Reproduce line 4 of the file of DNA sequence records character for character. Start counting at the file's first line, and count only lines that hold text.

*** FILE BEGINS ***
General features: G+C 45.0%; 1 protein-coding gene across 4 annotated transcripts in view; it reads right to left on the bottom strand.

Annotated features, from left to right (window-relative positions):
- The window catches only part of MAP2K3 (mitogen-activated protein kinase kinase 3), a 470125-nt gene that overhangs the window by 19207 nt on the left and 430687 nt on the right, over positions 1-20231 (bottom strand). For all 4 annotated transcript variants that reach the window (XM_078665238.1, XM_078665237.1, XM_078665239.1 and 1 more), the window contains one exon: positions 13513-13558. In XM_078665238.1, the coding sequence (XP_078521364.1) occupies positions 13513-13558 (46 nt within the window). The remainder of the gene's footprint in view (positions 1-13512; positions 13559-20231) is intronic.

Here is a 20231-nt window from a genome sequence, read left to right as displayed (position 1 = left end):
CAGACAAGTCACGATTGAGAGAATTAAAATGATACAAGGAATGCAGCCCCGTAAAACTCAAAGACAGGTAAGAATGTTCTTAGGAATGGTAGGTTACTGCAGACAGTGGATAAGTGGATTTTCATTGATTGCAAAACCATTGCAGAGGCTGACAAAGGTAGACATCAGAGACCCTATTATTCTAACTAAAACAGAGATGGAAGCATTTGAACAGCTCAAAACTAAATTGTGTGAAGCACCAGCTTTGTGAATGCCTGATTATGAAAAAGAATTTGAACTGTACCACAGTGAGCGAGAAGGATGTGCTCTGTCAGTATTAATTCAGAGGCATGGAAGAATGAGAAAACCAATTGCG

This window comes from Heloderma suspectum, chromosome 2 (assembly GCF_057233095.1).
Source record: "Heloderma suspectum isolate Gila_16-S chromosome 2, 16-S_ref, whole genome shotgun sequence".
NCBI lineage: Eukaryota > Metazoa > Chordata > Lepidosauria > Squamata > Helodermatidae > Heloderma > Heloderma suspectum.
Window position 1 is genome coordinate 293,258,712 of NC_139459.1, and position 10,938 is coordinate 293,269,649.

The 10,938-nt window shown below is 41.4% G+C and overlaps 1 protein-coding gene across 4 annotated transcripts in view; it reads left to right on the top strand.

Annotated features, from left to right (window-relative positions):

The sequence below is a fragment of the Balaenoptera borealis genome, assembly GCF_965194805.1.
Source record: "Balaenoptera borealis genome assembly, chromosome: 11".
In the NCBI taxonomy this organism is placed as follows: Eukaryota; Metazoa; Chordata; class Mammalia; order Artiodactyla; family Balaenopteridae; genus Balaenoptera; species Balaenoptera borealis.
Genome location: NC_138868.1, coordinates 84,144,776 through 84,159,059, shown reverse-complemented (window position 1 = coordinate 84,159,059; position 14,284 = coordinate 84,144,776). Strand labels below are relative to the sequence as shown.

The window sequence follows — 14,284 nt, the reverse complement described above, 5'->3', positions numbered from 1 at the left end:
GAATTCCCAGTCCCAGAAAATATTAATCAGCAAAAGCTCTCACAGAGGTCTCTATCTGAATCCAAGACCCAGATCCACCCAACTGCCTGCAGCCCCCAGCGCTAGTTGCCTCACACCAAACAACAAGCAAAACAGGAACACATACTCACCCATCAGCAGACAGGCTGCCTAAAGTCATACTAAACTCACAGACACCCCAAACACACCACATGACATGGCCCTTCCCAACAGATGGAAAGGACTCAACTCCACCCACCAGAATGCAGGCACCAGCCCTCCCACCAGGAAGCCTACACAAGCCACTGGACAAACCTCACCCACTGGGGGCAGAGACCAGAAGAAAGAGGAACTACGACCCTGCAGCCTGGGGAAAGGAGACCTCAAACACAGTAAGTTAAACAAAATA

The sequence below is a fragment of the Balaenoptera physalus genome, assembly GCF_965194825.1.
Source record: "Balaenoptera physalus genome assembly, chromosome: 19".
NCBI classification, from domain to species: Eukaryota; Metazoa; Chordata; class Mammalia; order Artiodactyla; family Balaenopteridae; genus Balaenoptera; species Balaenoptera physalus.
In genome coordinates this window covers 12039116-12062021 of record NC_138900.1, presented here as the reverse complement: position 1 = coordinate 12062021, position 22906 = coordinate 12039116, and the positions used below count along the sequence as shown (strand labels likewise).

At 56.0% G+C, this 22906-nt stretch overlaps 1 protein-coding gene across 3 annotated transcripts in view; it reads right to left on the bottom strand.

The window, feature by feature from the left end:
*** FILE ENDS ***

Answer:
Here is a 20231-nt window from a genome sequence, read left to right as displayed (position 1 = left end):